Security & Fraud

Visa And Mastercard Warn Of 200K Vulnerable Credit Cards From Equifax Leak

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Visa and Mastercard are warning financial institutions across the country that more than 200,000 credit cards were compromised during the Equifax hack.

KrebsOnSecurity broke the news of the confidential alerts, which suggest that hackers initially breached Equifax in November 2016. In fact, Visa said in a non-public alert sent this week that the “window of exposure” for the cards stolen in the Equifax breach was between November 10, 2016 and July 6, 2017. A similar alert from Mastercard included the same date range.

However, Equifax says the accounts were all stolen at the same time, when hackers gained access to the company’s systems in mid-May 2017.

“The attacker accessed a storage table that contained historical credit card transaction related information,” the company said in a statement to KrebsOnSecurity. “The dates that you provided in your e-mail appear to be the transaction dates. We have found no evidence during our investigation to indicate the presence of card harvesting malware, or access to the table before mid-May 2017.”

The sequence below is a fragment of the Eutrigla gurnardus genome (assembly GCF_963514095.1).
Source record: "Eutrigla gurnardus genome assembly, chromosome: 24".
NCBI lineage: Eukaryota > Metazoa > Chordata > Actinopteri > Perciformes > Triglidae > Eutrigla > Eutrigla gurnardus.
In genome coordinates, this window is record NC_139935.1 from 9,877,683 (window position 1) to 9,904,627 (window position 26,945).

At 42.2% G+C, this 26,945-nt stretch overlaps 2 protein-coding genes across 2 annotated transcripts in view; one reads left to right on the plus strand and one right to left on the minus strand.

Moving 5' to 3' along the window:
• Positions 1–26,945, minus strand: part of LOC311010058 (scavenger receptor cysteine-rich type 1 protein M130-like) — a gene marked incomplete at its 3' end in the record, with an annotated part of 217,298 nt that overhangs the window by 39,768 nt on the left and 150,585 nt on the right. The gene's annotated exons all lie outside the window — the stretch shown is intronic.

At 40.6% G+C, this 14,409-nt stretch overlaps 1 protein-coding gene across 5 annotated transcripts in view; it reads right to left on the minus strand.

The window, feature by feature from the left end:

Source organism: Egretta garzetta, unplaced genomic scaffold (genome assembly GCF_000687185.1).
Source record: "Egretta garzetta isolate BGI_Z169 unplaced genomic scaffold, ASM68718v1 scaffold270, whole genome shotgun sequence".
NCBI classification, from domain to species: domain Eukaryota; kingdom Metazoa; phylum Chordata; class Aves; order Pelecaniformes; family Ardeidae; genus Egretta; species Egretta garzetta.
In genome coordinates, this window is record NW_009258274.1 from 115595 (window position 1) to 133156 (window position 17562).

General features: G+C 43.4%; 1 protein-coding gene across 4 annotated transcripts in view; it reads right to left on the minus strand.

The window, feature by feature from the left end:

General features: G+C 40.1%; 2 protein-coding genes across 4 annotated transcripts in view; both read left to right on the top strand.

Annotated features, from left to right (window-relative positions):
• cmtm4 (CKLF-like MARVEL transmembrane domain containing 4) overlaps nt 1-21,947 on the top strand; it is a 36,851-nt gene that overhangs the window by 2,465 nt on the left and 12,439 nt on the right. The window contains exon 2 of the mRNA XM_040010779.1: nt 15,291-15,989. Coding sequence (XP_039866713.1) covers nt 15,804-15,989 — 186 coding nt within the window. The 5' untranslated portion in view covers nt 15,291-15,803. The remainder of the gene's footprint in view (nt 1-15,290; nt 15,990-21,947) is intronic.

Both Visa and Mastercard frequently send alerts to banks issuing cards when specific credit and debit cards may have been compromised in a data breach. Typically, the alerts don’t include the specific company involved in the security issue. In this case, however, Equifax was specifically named as the source of an eCommerce card breach.

“The investigation is ongoing and this information may be amended as new details arise,” Visa said in its confidential alert, linking to the press release Equifax initially posted about the breach on Sept. 7, 2017.

Visa revealed that the data elements stolen in the cyberattack included card account numbers, expiration dates and cardholders’ names – information that can be used to conduct eCommerce fraud at online merchants and perform identity theft.


New PYMNTS Report: Preventing Financial Crimes Playbook – July 2020 

Call it the great tug-of-war. Fraudsters are teaming up to form elaborate rings that work in sync to launch account takeovers. Chris Tremont, EVP at Radius Bank, tells PYMNTS that financial institutions (FIs) can beat such highly organized fraudsters at their own game. In the July 2020 Preventing Financial Crimes Playbook, Tremont lays out how.